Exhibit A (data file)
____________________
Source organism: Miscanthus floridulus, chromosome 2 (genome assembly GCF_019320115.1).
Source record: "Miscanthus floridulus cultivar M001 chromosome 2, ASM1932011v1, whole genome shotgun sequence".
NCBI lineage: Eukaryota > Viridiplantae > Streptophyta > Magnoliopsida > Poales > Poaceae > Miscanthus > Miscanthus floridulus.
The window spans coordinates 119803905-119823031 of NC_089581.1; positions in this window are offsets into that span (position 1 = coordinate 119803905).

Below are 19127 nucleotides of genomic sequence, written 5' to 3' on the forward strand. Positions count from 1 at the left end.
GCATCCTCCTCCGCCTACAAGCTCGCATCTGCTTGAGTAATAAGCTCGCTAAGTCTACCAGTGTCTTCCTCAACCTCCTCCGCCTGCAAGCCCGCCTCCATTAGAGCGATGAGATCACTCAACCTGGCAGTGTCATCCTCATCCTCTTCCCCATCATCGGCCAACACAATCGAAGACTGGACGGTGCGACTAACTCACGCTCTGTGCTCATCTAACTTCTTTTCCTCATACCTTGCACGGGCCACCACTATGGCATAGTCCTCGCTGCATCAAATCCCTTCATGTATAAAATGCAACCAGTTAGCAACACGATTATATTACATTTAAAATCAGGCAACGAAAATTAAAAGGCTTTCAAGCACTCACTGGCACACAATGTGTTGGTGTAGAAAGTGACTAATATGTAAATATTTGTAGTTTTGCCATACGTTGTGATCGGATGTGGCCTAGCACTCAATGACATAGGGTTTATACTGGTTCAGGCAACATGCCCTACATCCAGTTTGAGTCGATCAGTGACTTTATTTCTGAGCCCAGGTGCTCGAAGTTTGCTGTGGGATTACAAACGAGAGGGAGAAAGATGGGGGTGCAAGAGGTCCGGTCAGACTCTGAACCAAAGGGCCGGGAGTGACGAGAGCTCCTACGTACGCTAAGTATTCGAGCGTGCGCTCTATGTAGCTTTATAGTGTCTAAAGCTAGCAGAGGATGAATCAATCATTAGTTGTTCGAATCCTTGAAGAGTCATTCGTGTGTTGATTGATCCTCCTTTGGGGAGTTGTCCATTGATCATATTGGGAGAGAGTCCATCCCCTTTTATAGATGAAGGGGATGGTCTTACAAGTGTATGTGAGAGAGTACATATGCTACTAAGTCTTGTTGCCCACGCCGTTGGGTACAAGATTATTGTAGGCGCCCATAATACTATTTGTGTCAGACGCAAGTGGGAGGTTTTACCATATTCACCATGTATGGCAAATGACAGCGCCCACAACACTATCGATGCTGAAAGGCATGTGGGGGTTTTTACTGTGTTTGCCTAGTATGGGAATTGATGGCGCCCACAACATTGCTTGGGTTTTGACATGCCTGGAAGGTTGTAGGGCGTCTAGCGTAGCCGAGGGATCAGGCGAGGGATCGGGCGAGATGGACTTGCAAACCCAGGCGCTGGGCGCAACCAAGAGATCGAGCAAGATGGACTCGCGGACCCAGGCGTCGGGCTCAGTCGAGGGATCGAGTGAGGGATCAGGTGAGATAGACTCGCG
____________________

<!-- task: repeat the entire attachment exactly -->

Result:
Source organism: Miscanthus floridulus, chromosome 2 (genome assembly GCF_019320115.1).
Source record: "Miscanthus floridulus cultivar M001 chromosome 2, ASM1932011v1, whole genome shotgun sequence".
NCBI lineage: Eukaryota > Viridiplantae > Streptophyta > Magnoliopsida > Poales > Poaceae > Miscanthus > Miscanthus floridulus.
The window spans coordinates 119803905-119823031 of NC_089581.1; positions in this window are offsets into that span (position 1 = coordinate 119803905).

Below are 19127 nucleotides of genomic sequence, written 5' to 3' on the forward strand. Positions count from 1 at the left end.
GCATCCTCCTCCGCCTACAAGCTCGCATCTGCTTGAGTAATAAGCTCGCTAAGTCTACCAGTGTCTTCCTCAACCTCCTCCGCCTGCAAGCCCGCCTCCATTAGAGCGATGAGATCACTCAACCTGGCAGTGTCATCCTCATCCTCTTCCCCATCATCGGCCAACACAATCGAAGACTGGACGGTGCGACTAACTCACGCTCTGTGCTCATCTAACTTCTTTTCCTCATACCTTGCACGGGCCACCACTATGGCATAGTCCTCGCTGCATCAAATCCCTTCATGTATAAAATGCAACCAGTTAGCAACACGATTATATTACATTTAAAATCAGGCAACGAAAATTAAAAGGCTTTCAAGCACTCACTGGCACACAATGTGTTGGTGTAGAAAGTGACTAATATGTAAATATTTGTAGTTTTGCCATACGTTGTGATCGGATGTGGCCTAGCACTCAATGACATAGGGTTTATACTGGTTCAGGCAACATGCCCTACATCCAGTTTGAGTCGATCAGTGACTTTATTTCTGAGCCCAGGTGCTCGAAGTTTGCTGTGGGATTACAAACGAGAGGGAGAAAGATGGGGGTGCAAGAGGTCCGGTCAGACTCTGAACCAAAGGGCCGGGAGTGACGAGAGCTCCTACGTACGCTAAGTATTCGAGCGTGCGCTCTATGTAGCTTTATAGTGTCTAAAGCTAGCAGAGGATGAATCAATCATTAGTTGTTCGAATCCTTGAAGAGTCATTCGTGTGTTGATTGATCCTCCTTTGGGGAGTTGTCCATTGATCATATTGGGAGAGAGTCCATCCCCTTTTATAGATGAAGGGGATGGTCTTACAAGTGTATGTGAGAGAGTACATATGCTACTAAGTCTTGTTGCCCACGCCGTTGGGTACAAGATTATTGTAGGCGCCCATAATACTATTTGTGTCAGACGCAAGTGGGAGGTTTTACCATATTCACCATGTATGGCAAATGACAGCGCCCACAACACTATCGATGCTGAAAGGCATGTGGGGGTTTTTACTGTGTTTGCCTAGTATGGGAATTGATGGCGCCCACAACATTGCTTGGGTTTTGACATGCCTGGAAGGTTGTAGGGCGTCTAGCGTAGCCGAGGGATCAGGCGAGGGATCGGGCGAGATGGACTTGCAAACCCAGGCGCTGGGCGCAACCAAGAGATCGAGCAAGATGGACTCGCGGACCCAGGCGTCGGGCTCAGTCGAGGGATCGAGTGAGGGATCAGGTGAGATAGACTCGCG